MIT Technology Review
Severe droughts have drained rivers, reservoirs, and aquifers across vast parts of India in recent years, pushing the nation’s leaky, polluted water systems to the brink.
More than 600 million Indians face “acute water shortages,” according to a report last summer by NITI Aayog, a prominent government think tank. Seventy percent of the nation’s water supply is contaminated, causing an estimated 200,000 deaths a year. Some 21 cities could run out of groundwater as early as next year, including Bangalore and New Delhi, the report found. Forty percent of the population, or more than 500 million people, will have “no access to drinking water” by 2030.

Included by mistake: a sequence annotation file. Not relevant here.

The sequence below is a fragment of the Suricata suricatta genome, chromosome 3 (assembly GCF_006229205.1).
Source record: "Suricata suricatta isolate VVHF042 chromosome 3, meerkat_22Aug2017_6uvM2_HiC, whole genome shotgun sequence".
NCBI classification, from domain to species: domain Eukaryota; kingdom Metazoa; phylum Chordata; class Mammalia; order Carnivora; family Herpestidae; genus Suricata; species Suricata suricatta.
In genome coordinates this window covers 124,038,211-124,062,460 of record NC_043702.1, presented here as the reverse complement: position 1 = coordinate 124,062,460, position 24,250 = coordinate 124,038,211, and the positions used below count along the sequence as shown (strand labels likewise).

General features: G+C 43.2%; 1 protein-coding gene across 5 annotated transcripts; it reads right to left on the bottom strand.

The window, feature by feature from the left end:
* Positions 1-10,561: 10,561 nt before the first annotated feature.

India gets more water than it needs in a given year. But the vast majority of rain falls during the summer monsoon season, generally a four-month window. The country’s other major source is melting snow and glaciers from the Himalayan plateau, which feeds rivers in the north.